Shirley MacLaine was nominated for her touching performance as the elevator operator in The Apartment (1960), where she makes “shut up and deal” sound like “I love you,” but she lost out to Elizabeth Taylor in Butterfield 8, a pick that had more to do with clout than charm. MacLaine finally won an Oscar for Terms of Endearment (1986), outdoing her co-star, Debra Winger, who was nominated again in 1994 for Shadowlands. What Winger does in those two films is what Gaynor does in 7th Heaven: she makes the audience love her. The 1994 Oscar went with good reason to Holly Hunter, who was amazing in The Piano, but you don’t love her the way you do Winger’s Joy Gresham in Shadowlands. For that movie to work, you have to appreciate her almost as profoundly as Anthony Hopkins does, so that when she dies, her death achieves genuine emotional magnitude.
The true heroine of this column about charming actresses who have been forgotten by Oscar is Helen Hunt in James L. Brooks’s As Good As It Gets (1997). Except that she, at last, was not forgotten; she was unforgettable. The love story everyone was talking about that year was the one between Kate Winslet and Leonardo diCaprio in Titanic, which swept the Academy Awards — with the exception of Helen Hunt and Jack Nicholson, who won Best Actress and Actor by playing the most improbable pair of lovers imaginable. Think back to 1955 and the tepid pairing of Holden and Jones. In this bizarre romance you have to believe that a pretty, very with-it Manhattan waitress with a sick kid is going to both captivate and humanize a thoroughly reprehensible obsessive-compulsive sexist racist jerk of a hack writer named Melvin Udall; you also have to believe that this tough, loving, vulnerable, funny, heroic, level-headed woman is possibly even going to come to love the loathsome Melvin. There are no trysts high on a windy hill in this slice of Manhattan life. You have a cute dog, a physically and emotionally battered gay artist (brilliantly played by Greg Kin-near), and a Mr. Nasty who makes Don Rickles look like Tiny Tim as he spews venomous insults at gays, Jews, plain women, Latinos, blacks, and small cute dogs. It’s not exactly what you would call a romantic element.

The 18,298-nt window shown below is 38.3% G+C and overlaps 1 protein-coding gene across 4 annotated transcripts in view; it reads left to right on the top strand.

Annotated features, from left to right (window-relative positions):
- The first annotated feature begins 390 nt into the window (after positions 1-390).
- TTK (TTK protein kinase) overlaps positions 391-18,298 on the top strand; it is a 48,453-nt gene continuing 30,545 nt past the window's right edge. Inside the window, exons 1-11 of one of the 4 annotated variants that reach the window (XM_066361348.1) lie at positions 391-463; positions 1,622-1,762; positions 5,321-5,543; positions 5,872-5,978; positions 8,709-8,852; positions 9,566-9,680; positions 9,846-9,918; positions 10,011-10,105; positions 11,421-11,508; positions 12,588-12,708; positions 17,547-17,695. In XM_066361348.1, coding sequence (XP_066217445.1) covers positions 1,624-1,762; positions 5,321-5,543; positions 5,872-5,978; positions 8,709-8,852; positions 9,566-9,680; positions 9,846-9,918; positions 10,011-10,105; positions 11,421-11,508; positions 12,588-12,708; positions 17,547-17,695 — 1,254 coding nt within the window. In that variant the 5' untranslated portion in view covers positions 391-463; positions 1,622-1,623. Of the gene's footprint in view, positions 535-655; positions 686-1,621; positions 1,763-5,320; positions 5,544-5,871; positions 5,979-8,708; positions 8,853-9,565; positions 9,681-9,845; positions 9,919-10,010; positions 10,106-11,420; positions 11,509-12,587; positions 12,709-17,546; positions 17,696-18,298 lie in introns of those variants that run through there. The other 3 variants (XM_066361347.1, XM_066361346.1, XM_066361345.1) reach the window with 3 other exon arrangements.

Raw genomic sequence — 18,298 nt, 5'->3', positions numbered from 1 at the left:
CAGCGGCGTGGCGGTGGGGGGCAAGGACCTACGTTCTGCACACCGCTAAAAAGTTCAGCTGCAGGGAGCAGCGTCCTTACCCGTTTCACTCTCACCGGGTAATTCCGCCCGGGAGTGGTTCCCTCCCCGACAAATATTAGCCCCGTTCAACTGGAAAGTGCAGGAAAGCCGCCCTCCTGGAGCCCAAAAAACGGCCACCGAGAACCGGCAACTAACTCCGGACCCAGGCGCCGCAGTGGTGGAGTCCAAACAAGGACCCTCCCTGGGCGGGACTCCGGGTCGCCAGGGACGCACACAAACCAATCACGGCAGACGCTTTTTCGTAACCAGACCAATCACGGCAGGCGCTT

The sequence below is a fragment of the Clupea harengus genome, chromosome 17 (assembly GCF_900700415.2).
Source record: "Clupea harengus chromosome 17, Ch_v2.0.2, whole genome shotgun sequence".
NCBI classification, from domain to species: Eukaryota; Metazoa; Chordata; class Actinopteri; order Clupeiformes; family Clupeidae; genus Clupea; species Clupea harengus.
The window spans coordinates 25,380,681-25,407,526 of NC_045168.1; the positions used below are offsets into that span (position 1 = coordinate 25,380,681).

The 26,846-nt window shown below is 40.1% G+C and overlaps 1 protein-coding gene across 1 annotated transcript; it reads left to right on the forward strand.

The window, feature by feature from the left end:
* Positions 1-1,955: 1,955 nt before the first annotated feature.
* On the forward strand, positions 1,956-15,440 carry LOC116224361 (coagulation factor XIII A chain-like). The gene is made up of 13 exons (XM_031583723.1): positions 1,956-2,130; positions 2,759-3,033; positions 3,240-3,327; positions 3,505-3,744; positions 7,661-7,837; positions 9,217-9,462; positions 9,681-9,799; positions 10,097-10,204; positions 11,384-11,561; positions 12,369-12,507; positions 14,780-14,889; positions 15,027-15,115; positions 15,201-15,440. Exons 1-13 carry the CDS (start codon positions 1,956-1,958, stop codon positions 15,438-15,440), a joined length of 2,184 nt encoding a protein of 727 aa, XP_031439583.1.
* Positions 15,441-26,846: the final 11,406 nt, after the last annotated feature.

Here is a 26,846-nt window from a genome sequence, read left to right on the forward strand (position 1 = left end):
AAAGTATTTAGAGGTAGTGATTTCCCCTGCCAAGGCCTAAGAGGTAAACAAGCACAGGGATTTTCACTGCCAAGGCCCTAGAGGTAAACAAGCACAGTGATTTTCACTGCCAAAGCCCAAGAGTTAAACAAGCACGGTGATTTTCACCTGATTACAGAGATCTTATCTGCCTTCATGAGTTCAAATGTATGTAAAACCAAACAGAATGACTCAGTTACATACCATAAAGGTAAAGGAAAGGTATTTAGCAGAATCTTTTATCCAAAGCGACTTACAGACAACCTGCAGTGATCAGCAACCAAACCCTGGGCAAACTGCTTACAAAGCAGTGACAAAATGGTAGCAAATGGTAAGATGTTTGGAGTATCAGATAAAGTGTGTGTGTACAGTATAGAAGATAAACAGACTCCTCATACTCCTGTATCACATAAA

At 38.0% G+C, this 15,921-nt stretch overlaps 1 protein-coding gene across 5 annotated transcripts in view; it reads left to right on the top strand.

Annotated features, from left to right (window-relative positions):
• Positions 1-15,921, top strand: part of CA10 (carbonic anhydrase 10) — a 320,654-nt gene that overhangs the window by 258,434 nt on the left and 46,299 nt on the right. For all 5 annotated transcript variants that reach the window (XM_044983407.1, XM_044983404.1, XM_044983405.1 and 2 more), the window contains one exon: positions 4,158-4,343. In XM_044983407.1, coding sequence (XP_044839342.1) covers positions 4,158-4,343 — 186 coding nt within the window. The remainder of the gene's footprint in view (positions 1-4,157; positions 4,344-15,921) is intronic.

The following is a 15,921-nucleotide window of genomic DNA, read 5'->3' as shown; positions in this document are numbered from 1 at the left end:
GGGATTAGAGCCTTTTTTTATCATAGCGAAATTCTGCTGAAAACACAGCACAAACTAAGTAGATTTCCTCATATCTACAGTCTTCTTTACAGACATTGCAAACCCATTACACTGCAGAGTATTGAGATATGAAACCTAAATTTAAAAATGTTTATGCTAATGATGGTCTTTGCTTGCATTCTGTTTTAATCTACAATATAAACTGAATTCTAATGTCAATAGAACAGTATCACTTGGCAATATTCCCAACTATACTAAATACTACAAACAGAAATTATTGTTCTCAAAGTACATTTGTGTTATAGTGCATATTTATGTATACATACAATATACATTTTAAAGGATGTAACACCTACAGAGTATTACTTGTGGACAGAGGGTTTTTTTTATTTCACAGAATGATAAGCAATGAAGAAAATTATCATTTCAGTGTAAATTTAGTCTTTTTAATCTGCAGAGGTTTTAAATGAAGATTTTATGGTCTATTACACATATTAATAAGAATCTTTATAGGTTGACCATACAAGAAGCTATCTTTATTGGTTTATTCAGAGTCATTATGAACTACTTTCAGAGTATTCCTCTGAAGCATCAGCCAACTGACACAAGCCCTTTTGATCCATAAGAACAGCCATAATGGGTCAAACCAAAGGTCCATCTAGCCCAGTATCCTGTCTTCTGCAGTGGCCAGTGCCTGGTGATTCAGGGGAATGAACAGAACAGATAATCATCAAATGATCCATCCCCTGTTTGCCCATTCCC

But what a wonder Helen Hunt is in this movie. By the end you’re as infatuated as Melvin, ready to step in and give her a pep talk when her son is running a fever or when she’s tearfully admitting to her mother (Shirley Knight) that she desperately needs a man, because she’s not, as the saying goes, “getting any,” and it’s killing her. If it’s true that Holly Hunter turned down the role, you can see why. Imagine reading the screenplay and coming to some of the foul things said and done by the obnoxious Melvin. It would take a miracle worker to bring off a romance under these conditions. With help from director James L. Brooks, writer Mark Andrus, Kinnear, Nicholson, Verdell (the dog), and company, Helen Hunt more than brings it off. She gives a performance for the ages.
Women possessing in varying degrees the qualities I’ve been celebrating have won Oscars in recent years, including Frances McDormand in Fargo (1996), Gwyneth Paltrow in Shakespeare in Love (1998), Helen Mirren in The Queen (2006), and in 2007, Marion Cotillard in La Vie en Rose. This year Amy Adams was worthy of the title in Enchanted, but she didn’t get the attention of the Academy. Nor did the fullest, most animated, most engaging and subtly heroic female performance of them all, Sally Hawkins as Poppy, the phenomenally cheery London schoolteacher in my favorite film of 2008, Mike Leigh’s Happy-Go-Lucky. One of Leigh’s best pictures, it came and went at the Montgomery Theatre in a matter of a week or two, in spite of rave reviews, and I doubt that you’ll be hearing much about it next Sunday at the Academy Awards, unless Mike Leigh wins an Oscar for best original screenplay, which is unlikely. Sally Hawkins, by the way, has won 14 Best Actress trophies for Happy-Go-Lucky so far, including the Golden Globe and the New York, London, and San Francisco Film Critics awards. The fact that she wasn’t even nominated for an Oscar bears out my theory that, more often than not, the Academy simply doesn’t have an instrument calibrated to measure this sort of very human magic.